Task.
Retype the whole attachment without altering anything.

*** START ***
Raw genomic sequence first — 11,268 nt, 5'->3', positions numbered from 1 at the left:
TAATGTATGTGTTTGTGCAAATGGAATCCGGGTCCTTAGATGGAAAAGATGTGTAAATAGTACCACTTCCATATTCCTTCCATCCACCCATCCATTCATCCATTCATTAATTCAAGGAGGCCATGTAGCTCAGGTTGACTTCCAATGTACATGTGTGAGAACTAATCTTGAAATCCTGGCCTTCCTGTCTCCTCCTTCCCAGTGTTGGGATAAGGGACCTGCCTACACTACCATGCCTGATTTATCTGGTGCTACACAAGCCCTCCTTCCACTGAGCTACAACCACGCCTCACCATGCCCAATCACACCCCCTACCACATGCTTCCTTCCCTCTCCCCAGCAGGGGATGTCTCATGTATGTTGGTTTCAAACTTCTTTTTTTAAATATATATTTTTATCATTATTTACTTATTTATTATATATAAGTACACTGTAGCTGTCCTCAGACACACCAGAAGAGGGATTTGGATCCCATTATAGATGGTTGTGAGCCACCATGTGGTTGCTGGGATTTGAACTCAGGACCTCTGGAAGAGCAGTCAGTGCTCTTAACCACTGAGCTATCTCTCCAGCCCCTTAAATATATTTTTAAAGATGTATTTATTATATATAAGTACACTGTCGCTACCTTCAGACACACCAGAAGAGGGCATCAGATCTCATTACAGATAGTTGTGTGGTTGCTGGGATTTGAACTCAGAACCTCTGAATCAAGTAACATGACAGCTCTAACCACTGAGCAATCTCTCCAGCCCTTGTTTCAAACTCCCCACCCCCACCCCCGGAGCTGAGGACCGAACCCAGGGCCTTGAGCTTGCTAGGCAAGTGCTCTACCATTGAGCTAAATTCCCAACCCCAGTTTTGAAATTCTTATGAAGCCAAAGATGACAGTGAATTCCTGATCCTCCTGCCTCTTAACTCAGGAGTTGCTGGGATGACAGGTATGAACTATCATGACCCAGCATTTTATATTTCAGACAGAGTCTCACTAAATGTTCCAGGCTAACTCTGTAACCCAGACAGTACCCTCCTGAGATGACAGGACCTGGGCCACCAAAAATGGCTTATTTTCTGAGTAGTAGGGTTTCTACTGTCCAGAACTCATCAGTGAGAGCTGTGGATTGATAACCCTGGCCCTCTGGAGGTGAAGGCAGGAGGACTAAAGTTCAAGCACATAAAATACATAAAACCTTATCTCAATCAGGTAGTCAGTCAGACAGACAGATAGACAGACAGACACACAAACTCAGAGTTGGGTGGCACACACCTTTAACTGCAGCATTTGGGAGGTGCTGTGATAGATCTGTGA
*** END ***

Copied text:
Raw genomic sequence first — 11,268 nt, 5'->3', positions numbered from 1 at the left:
TAATGTATGTGTTTGTGCAAATGGAATCCGGGTCCTTAGATGGAAAAGATGTGTAAATAGTACCACTTCCATATTCCTTCCATCCACCCATCCATTCATCCATTCATTAATTCAAGGAGGCCATGTAGCTCAGGTTGACTTCCAATGTACATGTGTGAGAACTAATCTTGAAATCCTGGCCTTCCTGTCTCCTCCTTCCCAGTGTTGGGATAAGGGACCTGCCTACACTACCATGCCTGATTTATCTGGTGCTACACAAGCCCTCCTTCCACTGAGCTACAACCACGCCTCACCATGCCCAATCACACCCCCTACCACATGCTTCCTTCCCTCTCCCCAGCAGGGGATGTCTCATGTATGTTGGTTTCAAACTTCTTTTTTTAAATATATATTTTTATCATTATTTACTTATTTATTATATATAAGTACACTGTAGCTGTCCTCAGACACACCAGAAGAGGGATTTGGATCCCATTATAGATGGTTGTGAGCCACCATGTGGTTGCTGGGATTTGAACTCAGGACCTCTGGAAGAGCAGTCAGTGCTCTTAACCACTGAGCTATCTCTCCAGCCCCTTAAATATATTTTTAAAGATGTATTTATTATATATAAGTACACTGTCGCTACCTTCAGACACACCAGAAGAGGGCATCAGATCTCATTACAGATAGTTGTGTGGTTGCTGGGATTTGAACTCAGAACCTCTGAATCAAGTAACATGACAGCTCTAACCACTGAGCAATCTCTCCAGCCCTTGTTTCAAACTCCCCACCCCCACCCCCGGAGCTGAGGACCGAACCCAGGGCCTTGAGCTTGCTAGGCAAGTGCTCTACCATTGAGCTAAATTCCCAACCCCAGTTTTGAAATTCTTATGAAGCCAAAGATGACAGTGAATTCCTGATCCTCCTGCCTCTTAACTCAGGAGTTGCTGGGATGACAGGTATGAACTATCATGACCCAGCATTTTATATTTCAGACAGAGTCTCACTAAATGTTCCAGGCTAACTCTGTAACCCAGACAGTACCCTCCTGAGATGACAGGACCTGGGCCACCAAAAATGGCTTATTTTCTGAGTAGTAGGGTTTCTACTGTCCAGAACTCATCAGTGAGAGCTGTGGATTGATAACCCTGGCCCTCTGGAGGTGAAGGCAGGAGGACTAAAGTTCAAGCACATAAAATACATAAAACCTTATCTCAATCAGGTAGTCAGTCAGACAGACAGATAGACAGACAGACACACAAACTCAGAGTTGGGTGGCACACACCTTTAACTGCAGCATTTGGGAGGTGCTGTGATAGATCTGTGA